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L.A. and the NFL: Faking a pass?

April 27, 2006|PATT MORRISON

I LOVE football.

I love football so much that I don't know that I can bear having an NFL team in Los Angeles again.

Those team owners are so fickle. I loved the Rams, and the Rams jilted me. I loved the Raiders -- all right, maybe not loved; it was a co-dependency thing. Anyway, they left too.

If another team swaggers into town and sweet-talks me with flowers and fancy play-action-pass diagrams and swears that, baby, this time it'll be different -- well, I know where that's headed. It'll leave too, sooner or later. And then I'm a three-time loser.

I went out to the Coliseum this week. There, in the shadow of the historic peristyle, our mayor couldn't say enough -- in two languages -- about how great the place is, how wonderful it'd look after a makeover that taxpayers won't be paying for (except maybe $25 million for street work and parking) and how happy we'd all be to have a National Football League team in L.A. again. As for NFL team owners -- well, how could they say no to "a great fan base, a great historical venue, the second-largest media market in America"?

How? Just try them. They've been saying no for a dozen years. Antonio Villaraigosa is going to Dallas next week to try to charm the NFL owners into bringing a team back to L.A. and, oh yes, putting out about $800 million to redo the Coliseum. Leaders from Anaheim and maybe Pasadena will be in Texas too, pitching their own woo to NFL Commissioner Paul Tagliabue.

As a film crew shot a Reebok commercial way down around the stadium's 50-yard line, the mayor joshed with City Councilman Bernard Parks about their UCLA-USC rivalry -- in the cozy company of about a dozen camera crews and most of the Coliseum Commission. (I hadn't known that Candy Spelling is on the commission. I think her house is bigger than the Coliseum. I couldn't take my eyes off her handbag -- Hermes Birkin, I think. Real-world value: about 15 season tickets for the 49ers.)

Now that I've brought up the subject of money, Villaraigosa reminisced a bit about the shindigs he has attended at the Coliseum: concerts, college games and a Ram game -- the last on a ticket paid for by the Boys Club or the YMCA, because back then he sure couldn't have afforded it.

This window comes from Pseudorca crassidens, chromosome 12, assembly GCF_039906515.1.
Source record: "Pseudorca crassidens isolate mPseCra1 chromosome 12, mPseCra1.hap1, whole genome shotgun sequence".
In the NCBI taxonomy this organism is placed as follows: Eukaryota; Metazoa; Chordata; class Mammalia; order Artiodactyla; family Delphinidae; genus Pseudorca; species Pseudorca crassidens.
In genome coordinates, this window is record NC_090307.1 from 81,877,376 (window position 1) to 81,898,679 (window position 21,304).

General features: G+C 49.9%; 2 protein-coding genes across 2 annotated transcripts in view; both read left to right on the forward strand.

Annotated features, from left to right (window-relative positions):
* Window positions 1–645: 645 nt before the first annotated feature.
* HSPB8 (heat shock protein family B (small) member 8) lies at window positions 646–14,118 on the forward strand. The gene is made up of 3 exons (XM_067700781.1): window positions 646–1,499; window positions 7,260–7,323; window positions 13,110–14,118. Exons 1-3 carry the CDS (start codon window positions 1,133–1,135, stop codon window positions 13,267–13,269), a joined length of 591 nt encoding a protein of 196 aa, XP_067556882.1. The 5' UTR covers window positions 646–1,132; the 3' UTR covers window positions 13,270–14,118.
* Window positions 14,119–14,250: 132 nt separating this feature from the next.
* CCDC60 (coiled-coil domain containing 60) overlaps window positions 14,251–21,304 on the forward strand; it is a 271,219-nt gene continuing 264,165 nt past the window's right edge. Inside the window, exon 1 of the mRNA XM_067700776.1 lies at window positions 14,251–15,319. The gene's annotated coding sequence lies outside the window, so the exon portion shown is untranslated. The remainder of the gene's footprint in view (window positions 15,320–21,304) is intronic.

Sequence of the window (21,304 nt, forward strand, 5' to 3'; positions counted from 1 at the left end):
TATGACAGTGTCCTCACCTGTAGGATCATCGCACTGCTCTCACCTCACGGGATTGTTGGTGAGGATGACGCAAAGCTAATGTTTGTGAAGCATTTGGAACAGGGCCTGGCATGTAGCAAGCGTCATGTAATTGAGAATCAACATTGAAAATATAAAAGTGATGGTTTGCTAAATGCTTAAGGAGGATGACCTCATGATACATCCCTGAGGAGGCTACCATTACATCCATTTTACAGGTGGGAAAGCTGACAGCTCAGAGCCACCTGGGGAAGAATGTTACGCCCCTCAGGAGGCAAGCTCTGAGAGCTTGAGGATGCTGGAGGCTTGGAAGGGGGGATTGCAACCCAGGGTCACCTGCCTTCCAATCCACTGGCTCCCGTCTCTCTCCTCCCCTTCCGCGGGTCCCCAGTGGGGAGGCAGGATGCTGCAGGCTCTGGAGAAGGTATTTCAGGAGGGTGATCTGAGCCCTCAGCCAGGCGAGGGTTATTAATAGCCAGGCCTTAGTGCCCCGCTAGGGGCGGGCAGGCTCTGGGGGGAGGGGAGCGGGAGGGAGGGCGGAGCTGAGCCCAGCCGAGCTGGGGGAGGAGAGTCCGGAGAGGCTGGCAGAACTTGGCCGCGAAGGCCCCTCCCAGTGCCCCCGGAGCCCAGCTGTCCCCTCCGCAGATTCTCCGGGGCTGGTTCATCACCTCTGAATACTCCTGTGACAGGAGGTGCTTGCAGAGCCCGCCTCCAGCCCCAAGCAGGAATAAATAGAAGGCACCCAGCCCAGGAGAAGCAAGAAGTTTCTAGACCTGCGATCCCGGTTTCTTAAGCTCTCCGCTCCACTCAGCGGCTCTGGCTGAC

If the NFL does fork over $800 million to redo the place, I'm not sure he could afford a ticket then either. Five-hundred luxury boxes, 15,000 club seats, thousands fewer regular seats -- in a redesign that looks as though a huge glass flying saucer just slammed into the stadium -- and prices to recoup all that investment. Soldier Field in Chicago had a makeover a lot like it, and the National Park Service just stripped that grand old place of its status as a national historic landmark. That could happen to L.A., which has few enough historic landmarks as it is.

I hope Villaraigosa isn't letting himself in for the kind of heartbreak I've gone through. The NFL won't come here because we have great fans. It won't come here because we are a great city. It will only come here if it can get rich. I mean, richer.

"Merchants have no country. The mere spot they stand on does not constitute so strong an attachment as that from which they draw their gains." That's not me talking, that's Thomas Jefferson.

The NFL's loyalty is only as deep as its wallet. It's like a corporation that extracts big concessions from unions and wangles big tax breaks out of civic leaders for setting up shop in their town. The corporation pockets the dough, moves in -- and the minute it sees a chance to shave a nickel off its costs, it outsources. Like a shot, it's outta there.

Just ask Irwindale, which gave Raider owner Al Davis about $10 million just to give the town a look. That's all Irwindale got too -- a look at the back of Davis' head on his way out of town.

L.A. would get a 25-year lease, but lease, schmease. NFL team owners haven't hesitated to pull the plug before. Not only did they desert L.A., they took the Colts out of Baltimore in a midnight run to Indianapolis. The Oilers left Houston for Tennessee. The Cleveland Browns got Fed-Exed to Baltimore.

I think a lot of this was about shakedowns -- team owners wanting cities to put up bigger stadiums with luxury seating and skyboxes to rake in even more dough, and threatening to pick up and leave if the cities didn't come through. Team owners -- football, baseball, hockey -- can't shake big money out of L.A. taxpayers the way they have in burgs where pro sports is the only thing going. We have UCLA-USC. We have Team Hollywood. We can do just fine without football.

The NFL may need L.A. -- but not the way the mayor thinks. L.A. without a team could be more useful to the league than L.A. with a team. We're a bargaining chip. Some team's city acts uppity and doesn't come through with the tax break or the better stadium, and the next thing the city hears is "L.A. would love to have a team. L.A. wouldn't give us backtalk. If you don't play ball with us, L.A. will."

The NFL team owners and the commissioner vote yea or nay on L.A. late next month. I'd like it to happen, really. But if you believe that it's a sure thing, there's a gravel pit in Irwindale I'd like to sell you.


PATT MORRISON's email is

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